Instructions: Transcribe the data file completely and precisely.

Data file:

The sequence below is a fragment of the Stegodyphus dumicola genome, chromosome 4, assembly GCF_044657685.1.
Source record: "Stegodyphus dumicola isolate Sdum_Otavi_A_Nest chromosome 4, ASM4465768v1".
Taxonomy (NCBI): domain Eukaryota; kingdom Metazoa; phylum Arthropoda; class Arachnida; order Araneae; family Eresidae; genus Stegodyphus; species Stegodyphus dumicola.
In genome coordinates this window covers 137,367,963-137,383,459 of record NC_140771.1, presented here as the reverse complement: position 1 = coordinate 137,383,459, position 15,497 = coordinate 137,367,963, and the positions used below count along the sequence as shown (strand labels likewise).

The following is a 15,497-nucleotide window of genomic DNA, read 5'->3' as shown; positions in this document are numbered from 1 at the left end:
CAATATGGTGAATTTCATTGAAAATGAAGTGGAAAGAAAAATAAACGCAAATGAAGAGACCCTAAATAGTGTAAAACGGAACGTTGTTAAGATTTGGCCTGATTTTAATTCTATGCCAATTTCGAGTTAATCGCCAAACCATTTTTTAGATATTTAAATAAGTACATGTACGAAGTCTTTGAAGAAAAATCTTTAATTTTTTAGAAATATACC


The sequence below is a fragment of the Stegodyphus dumicola genome, chromosome 4, assembly GCF_044657685.1.
Source record: "Stegodyphus dumicola isolate Sdum_Otavi_A_Nest chromosome 4, ASM4465768v1".
Taxonomy (NCBI): domain Eukaryota; kingdom Metazoa; phylum Arthropoda; class Arachnida; order Araneae; family Eresidae; genus Stegodyphus; species Stegodyphus dumicola.
In genome coordinates this window covers 137,367,963-137,383,459 of record NC_140771.1, presented here as the reverse complement: position 1 = coordinate 137,383,459, position 15,497 = coordinate 137,367,963, and the positions used below count along the sequence as shown (strand labels likewise).

The following is a 15,497-nucleotide window of genomic DNA, read 5'->3' as shown; positions in this document are numbered from 1 at the left end:
CAATATGGTGAATTTCATTGAAAATGAAGTGGAAAGAAAAATAAACGCAAATGAAGAGACCCTAAATAGTGTAAAACGGAACGTTGTTAAGATTTGGCCTGATTTTAATTCTATGCCAATTTCGAGTTAATCGCCAAACCATTTTTTAGATATTTAAATAAGTACATGTACGAAGTCTTTGAAGAAAAATCTTTAATTTTTTAGAAATATACC